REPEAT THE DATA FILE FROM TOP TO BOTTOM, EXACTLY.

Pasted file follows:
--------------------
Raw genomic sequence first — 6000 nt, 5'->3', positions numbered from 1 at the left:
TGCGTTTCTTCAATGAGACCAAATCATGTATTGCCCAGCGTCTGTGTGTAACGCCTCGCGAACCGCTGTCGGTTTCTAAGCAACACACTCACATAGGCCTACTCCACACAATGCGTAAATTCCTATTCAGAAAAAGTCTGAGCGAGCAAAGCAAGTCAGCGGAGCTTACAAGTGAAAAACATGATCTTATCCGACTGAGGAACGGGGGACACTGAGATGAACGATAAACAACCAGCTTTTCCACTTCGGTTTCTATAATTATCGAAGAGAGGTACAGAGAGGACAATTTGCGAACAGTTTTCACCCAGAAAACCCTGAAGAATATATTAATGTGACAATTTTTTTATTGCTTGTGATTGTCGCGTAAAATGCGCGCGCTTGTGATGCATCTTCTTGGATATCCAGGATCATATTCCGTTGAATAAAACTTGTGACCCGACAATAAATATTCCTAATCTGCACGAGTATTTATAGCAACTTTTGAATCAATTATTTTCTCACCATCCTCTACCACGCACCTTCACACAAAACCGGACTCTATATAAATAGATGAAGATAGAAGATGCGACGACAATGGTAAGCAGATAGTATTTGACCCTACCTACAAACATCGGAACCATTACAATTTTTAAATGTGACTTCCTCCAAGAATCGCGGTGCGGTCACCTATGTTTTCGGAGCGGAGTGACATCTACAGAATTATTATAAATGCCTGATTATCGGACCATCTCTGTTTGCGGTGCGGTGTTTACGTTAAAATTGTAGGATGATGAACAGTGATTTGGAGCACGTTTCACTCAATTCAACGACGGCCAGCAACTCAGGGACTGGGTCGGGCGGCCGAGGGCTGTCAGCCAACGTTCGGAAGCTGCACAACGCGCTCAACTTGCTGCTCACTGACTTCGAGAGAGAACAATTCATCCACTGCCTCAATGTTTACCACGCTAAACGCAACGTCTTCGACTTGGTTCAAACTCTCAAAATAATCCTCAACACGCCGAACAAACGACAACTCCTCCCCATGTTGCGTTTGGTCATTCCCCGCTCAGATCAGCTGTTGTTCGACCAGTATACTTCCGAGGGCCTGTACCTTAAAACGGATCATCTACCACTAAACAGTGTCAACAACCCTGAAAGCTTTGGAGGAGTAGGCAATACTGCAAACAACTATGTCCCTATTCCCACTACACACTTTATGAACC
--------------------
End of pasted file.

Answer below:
Raw genomic sequence first — 6000 nt, 5'->3', positions numbered from 1 at the left:
TGCGTTTCTTCAATGAGACCAAATCATGTATTGCCCAGCGTCTGTGTGTAACGCCTCGCGAACCGCTGTCGGTTTCTAAGCAACACACTCACATAGGCCTACTCCACACAATGCGTAAATTCCTATTCAGAAAAAGTCTGAGCGAGCAAAGCAAGTCAGCGGAGCTTACAAGTGAAAAACATGATCTTATCCGACTGAGGAACGGGGGACACTGAGATGAACGATAAACAACCAGCTTTTCCACTTCGGTTTCTATAATTATCGAAGAGAGGTACAGAGAGGACAATTTGCGAACAGTTTTCACCCAGAAAACCCTGAAGAATATATTAATGTGACAATTTTTTTATTGCTTGTGATTGTCGCGTAAAATGCGCGCGCTTGTGATGCATCTTCTTGGATATCCAGGATCATATTCCGTTGAATAAAACTTGTGACCCGACAATAAATATTCCTAATCTGCACGAGTATTTATAGCAACTTTTGAATCAATTATTTTCTCACCATCCTCTACCACGCACCTTCACACAAAACCGGACTCTATATAAATAGATGAAGATAGAAGATGCGACGACAATGGTAAGCAGATAGTATTTGACCCTACCTACAAACATCGGAACCATTACAATTTTTAAATGTGACTTCCTCCAAGAATCGCGGTGCGGTCACCTATGTTTTCGGAGCGGAGTGACATCTACAGAATTATTATAAATGCCTGATTATCGGACCATCTCTGTTTGCGGTGCGGTGTTTACGTTAAAATTGTAGGATGATGAACAGTGATTTGGAGCACGTTTCACTCAATTCAACGACGGCCAGCAACTCAGGGACTGGGTCGGGCGGCCGAGGGCTGTCAGCCAACGTTCGGAAGCTGCACAACGCGCTCAACTTGCTGCTCACTGACTTCGAGAGAGAACAATTCATCCACTGCCTCAATGTTTACCACGCTAAACGCAACGTCTTCGACTTGGTTCAAACTCTCAAAATAATCCTCAACACGCCGAACAAACGACAACTCCTCCCCATGTTGCGTTTGGTCATTCCCCGCTCAGATCAGCTGTTGTTCGACCAGTATACTTCCGAGGGCCTGTACCTTAAAACGGATCATCTACCACTAAACAGTGTCAACAACCCTGAAAGCTTTGGAGGAGTAGGCAATACTGCAAACAACTATGTCCCTATTCCCACTACACACTTTATGAACC